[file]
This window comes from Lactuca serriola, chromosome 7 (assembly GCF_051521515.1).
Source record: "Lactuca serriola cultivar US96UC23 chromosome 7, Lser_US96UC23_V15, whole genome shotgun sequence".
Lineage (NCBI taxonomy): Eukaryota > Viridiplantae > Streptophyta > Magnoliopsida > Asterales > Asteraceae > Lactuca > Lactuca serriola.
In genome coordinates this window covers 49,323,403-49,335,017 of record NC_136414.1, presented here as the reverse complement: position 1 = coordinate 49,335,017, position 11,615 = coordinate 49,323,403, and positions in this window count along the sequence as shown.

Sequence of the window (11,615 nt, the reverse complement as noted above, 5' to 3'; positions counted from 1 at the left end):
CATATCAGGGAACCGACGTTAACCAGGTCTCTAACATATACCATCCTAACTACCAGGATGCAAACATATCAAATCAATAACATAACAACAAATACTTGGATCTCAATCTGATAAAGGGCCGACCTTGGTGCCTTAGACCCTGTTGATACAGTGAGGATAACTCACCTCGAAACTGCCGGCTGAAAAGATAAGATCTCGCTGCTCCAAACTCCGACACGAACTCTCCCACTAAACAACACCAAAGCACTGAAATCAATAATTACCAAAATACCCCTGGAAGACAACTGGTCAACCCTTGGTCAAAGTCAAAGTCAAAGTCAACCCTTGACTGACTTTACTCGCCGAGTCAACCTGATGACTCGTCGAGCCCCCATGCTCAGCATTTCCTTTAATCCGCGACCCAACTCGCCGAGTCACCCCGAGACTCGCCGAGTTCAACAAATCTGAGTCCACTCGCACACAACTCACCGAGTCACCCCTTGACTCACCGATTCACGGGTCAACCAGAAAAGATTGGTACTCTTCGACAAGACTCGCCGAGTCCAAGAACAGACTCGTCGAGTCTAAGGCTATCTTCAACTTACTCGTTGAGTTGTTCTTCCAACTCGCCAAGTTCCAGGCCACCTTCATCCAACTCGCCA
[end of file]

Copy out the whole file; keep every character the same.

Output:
This window comes from Lactuca serriola, chromosome 7 (assembly GCF_051521515.1).
Source record: "Lactuca serriola cultivar US96UC23 chromosome 7, Lser_US96UC23_V15, whole genome shotgun sequence".
Lineage (NCBI taxonomy): Eukaryota > Viridiplantae > Streptophyta > Magnoliopsida > Asterales > Asteraceae > Lactuca > Lactuca serriola.
In genome coordinates this window covers 49,323,403-49,335,017 of record NC_136414.1, presented here as the reverse complement: position 1 = coordinate 49,335,017, position 11,615 = coordinate 49,323,403, and positions in this window count along the sequence as shown.

Sequence of the window (11,615 nt, the reverse complement as noted above, 5' to 3'; positions counted from 1 at the left end):
CATATCAGGGAACCGACGTTAACCAGGTCTCTAACATATACCATCCTAACTACCAGGATGCAAACATATCAAATCAATAACATAACAACAAATACTTGGATCTCAATCTGATAAAGGGCCGACCTTGGTGCCTTAGACCCTGTTGATACAGTGAGGATAACTCACCTCGAAACTGCCGGCTGAAAAGATAAGATCTCGCTGCTCCAAACTCCGACACGAACTCTCCCACTAAACAACACCAAAGCACTGAAATCAATAATTACCAAAATACCCCTGGAAGACAACTGGTCAACCCTTGGTCAAAGTCAAAGTCAAAGTCAACCCTTGACTGACTTTACTCGCCGAGTCAACCTGATGACTCGTCGAGCCCCCATGCTCAGCATTTCCTTTAATCCGCGACCCAACTCGCCGAGTCACCCCGAGACTCGCCGAGTTCAACAAATCTGAGTCCACTCGCACACAACTCACCGAGTCACCCCTTGACTCACCGATTCACGGGTCAACCAGAAAAGATTGGTACTCTTCGACAAGACTCGCCGAGTCCAAGAACAGACTCGTCGAGTCTAAGGCTATCTTCAACTTACTCGTTGAGTTGTTCTTCCAACTCGCCAAGTTCCAGGCCACCTTCATCCAACTCGCCA